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Crystal Antlers
Tentacles Mark Eglinton , April 29th, 2009 08:36

With the current surfeit of 'Crystal' bands knocking around, it's eminently possible that you've heard bits and pieces about the Antlers but have never given them much real thought. A music press keen for a story has written up the weird, hippy-sounding side-show that accompanies them — the chimney-sweeping day jobs, the funky tour bus and all the rest — but the bottom line ultimately has to be the music. (It turns out, however, that tales of brush-wielding aren't a cheap publicity stunt; they're a genuine, money-making necessity.)

Crystal Antlers have one pigeon's nest blockage hampering their way to free-draft rockin' success. Despite being produced on a tiny budget (albeit with help from Ikey Owens of Mars Volta fame), last year's eponymous EP nonchalantly cocked a dog's rear leg over any competition. So while Tentacles is good — and on more than a few occasions, very good — it simply doesn't have the bewilderingly exciting immediacy of its half-formed predecessor.

Let's be honest right away, and say that lead track 'Painless Sleep' is not in any way the best advertisement for this record. In fact, the scary organ skirl is quite likely to drive you to drink — imagine the noise a particularly sinister ice-cream van might make as it rolls down your street, manned by devious, gnome-like sex-pests selling anything but the usual 99s. Fortunately, it gets better, and fast. 'Time Erased' is reminiscent of the EP's material with its urgent, snappy verse decelerating into an actually quite uplifting chorus, and Jonny Bell's already distorted tones morphing into a full-bore howl as things eventually wind down. You're left to mull over exit sounds, someone dicking around with a box of broken Christmas tree decorations.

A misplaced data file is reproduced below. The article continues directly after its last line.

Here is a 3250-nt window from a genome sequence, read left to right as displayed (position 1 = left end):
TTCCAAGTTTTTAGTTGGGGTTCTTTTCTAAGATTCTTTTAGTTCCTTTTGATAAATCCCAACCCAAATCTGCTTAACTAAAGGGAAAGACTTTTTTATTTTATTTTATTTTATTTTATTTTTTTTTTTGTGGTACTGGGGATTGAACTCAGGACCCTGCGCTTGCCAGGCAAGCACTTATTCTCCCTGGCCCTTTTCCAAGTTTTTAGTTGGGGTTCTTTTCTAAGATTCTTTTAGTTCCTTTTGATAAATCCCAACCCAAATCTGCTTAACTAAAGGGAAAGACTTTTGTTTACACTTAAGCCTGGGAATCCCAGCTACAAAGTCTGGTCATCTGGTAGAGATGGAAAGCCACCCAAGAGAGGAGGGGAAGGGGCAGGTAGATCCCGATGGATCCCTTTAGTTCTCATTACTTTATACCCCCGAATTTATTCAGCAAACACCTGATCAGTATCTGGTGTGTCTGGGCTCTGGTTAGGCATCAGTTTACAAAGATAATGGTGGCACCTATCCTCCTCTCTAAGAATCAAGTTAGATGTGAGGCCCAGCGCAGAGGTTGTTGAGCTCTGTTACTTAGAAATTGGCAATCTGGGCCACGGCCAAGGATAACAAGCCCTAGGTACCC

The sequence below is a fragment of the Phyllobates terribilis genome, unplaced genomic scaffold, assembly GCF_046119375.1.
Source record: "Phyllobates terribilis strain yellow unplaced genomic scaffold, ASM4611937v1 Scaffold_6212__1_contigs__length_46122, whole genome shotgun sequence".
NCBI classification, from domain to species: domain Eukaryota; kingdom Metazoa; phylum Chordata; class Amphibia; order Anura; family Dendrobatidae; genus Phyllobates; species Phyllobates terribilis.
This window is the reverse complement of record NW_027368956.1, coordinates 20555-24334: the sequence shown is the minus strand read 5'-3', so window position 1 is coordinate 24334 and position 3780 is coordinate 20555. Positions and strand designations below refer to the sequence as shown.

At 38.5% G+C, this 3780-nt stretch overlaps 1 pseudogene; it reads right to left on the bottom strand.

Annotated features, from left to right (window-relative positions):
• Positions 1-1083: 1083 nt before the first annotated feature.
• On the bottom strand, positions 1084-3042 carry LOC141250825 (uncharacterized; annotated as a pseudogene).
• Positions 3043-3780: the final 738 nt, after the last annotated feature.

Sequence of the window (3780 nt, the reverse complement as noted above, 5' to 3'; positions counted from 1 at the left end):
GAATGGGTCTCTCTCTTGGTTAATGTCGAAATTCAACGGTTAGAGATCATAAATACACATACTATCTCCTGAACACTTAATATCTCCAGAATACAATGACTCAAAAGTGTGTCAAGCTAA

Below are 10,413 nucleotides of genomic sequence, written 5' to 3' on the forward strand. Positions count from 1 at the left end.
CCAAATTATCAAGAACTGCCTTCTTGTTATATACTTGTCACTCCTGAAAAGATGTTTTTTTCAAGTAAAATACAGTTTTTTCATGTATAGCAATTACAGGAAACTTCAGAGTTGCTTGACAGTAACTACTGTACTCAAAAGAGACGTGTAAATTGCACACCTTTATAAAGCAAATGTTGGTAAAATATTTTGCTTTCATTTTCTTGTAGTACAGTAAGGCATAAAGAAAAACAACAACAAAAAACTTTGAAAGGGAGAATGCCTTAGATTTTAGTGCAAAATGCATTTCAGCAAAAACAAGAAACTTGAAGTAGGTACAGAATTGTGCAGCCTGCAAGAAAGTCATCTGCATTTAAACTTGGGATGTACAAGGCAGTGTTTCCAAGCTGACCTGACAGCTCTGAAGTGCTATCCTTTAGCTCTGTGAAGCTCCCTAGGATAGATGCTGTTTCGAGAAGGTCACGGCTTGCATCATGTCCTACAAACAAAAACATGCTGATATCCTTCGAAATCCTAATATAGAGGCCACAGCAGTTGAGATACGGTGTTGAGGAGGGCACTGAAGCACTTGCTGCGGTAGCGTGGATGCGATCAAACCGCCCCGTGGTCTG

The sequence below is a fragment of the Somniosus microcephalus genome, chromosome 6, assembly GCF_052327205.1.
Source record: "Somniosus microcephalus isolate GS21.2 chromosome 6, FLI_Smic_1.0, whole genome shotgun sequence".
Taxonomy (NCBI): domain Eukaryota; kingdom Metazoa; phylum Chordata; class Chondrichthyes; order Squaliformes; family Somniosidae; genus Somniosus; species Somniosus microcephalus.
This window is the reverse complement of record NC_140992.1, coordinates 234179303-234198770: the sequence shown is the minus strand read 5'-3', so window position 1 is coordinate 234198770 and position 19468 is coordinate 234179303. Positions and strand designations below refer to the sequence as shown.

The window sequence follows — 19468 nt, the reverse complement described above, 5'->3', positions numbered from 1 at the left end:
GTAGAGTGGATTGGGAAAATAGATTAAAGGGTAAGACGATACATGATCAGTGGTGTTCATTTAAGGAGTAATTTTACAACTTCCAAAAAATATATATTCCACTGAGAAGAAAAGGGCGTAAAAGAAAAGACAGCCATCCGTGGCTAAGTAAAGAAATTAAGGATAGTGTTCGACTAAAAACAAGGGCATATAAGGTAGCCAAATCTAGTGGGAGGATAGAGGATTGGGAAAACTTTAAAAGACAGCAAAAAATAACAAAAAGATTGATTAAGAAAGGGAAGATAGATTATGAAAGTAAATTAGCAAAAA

Such unexpected detail contributes to an overall sound best described as 'busy' — no surprise, given the range of instrumentation in use and Mr Bell's penchant for capturing random moments of sound with his beat-box. But peel away some of the exterior sonic layers and you'll be richly rewarded with moments of touching soul, not exactly an influence you'd expect from a band whose self-confessed inspiration is punk.

The title track takes off at a bass-led and frantic pace, strangled guitars trading blows with Bell's suitably manic wailings. Penultimate number 'Swollen Sky' is much more laid back; a hidden late gem with a chilled-out sweep ending in a wail of feedback. So while many of the songs work best at volume-levels that guarantee imminent eviction, they fare equally well late at night as quiet company. There is considerably more at play here than eclectic noise alone.